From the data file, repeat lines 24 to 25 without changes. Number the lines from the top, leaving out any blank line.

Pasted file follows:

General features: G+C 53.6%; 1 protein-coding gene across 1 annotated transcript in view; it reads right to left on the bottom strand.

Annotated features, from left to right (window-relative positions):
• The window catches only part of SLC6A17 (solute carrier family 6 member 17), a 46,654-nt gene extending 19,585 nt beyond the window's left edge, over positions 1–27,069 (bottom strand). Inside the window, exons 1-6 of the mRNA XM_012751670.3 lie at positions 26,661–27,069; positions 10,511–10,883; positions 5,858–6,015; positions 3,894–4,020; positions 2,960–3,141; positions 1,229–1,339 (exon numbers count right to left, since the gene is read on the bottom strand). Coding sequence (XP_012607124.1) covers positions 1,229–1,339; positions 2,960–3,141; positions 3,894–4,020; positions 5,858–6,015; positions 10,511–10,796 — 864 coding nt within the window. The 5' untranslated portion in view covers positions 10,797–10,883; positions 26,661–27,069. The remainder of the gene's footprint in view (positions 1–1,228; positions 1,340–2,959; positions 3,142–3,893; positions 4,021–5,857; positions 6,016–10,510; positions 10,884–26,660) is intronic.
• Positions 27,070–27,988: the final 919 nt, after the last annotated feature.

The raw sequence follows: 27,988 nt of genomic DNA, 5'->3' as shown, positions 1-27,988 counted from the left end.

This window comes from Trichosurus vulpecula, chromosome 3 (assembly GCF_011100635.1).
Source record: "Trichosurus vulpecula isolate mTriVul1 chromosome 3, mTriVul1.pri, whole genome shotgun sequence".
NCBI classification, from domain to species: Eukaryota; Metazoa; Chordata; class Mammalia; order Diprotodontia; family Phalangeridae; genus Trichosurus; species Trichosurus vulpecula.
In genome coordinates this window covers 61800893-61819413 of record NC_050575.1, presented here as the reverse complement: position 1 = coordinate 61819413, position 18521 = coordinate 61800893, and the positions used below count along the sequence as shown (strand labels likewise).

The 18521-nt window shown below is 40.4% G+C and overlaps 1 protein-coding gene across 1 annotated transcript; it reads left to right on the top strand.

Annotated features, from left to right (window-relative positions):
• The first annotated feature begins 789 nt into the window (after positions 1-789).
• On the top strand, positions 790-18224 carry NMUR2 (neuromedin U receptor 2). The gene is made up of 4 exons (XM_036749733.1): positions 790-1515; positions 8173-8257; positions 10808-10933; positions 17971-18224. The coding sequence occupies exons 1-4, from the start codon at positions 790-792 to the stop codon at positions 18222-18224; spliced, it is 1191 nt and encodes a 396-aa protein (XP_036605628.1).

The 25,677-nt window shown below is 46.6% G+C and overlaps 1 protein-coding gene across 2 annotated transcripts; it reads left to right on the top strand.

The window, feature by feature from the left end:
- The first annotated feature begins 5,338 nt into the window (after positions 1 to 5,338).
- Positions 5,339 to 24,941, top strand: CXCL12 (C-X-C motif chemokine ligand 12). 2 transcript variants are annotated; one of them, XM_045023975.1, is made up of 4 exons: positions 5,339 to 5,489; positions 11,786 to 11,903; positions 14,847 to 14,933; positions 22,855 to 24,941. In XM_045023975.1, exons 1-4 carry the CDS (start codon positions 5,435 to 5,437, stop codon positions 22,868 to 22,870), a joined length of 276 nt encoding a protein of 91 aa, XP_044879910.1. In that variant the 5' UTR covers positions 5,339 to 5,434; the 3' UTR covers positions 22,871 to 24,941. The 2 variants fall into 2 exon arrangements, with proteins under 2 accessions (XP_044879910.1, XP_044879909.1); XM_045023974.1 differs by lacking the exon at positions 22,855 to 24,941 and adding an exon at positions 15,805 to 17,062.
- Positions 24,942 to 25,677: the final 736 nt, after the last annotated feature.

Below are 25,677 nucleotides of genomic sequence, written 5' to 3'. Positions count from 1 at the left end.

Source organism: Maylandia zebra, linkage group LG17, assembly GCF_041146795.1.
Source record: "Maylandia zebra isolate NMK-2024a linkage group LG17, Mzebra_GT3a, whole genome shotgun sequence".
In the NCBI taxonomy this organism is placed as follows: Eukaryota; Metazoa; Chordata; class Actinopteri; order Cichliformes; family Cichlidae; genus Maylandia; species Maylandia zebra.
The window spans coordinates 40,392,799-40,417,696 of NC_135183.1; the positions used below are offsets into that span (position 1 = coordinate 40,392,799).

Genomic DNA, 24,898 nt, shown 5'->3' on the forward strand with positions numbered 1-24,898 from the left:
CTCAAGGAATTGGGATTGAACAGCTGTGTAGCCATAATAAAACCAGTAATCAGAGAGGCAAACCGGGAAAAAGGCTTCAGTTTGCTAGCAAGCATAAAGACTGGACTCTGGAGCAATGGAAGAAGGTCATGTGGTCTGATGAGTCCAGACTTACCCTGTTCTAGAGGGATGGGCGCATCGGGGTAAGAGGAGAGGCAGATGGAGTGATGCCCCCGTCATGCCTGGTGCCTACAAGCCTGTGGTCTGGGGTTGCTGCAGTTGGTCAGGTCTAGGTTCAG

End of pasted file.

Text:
Genomic DNA, 24,898 nt, shown 5'->3' on the forward strand with positions numbered 1-24,898 from the left:
CTCAAGGAATTGGGATTGAACAGCTGTGTAGCCATAATAAAACCAGTAATCAGAGAGGCAAACCGGGAAAAAGGCTTCAGTTTGCTAGCAAGCATAAAGACTGGACTCTGGAGCAATGGAAGAAGGTCATGTGGTCTGATGAGTCCAGACTTACCCTGTTCTAGAGGGATGGGCGCATCGGGGTAAGAGGAGAGGCAGATGGAGTGATGCCCCCGTCATGCCTGGTGCCTACAAGCCTGTGGTCTGGGGTTGCTGCAGTTGGTCAGGTCTAGGTTCAG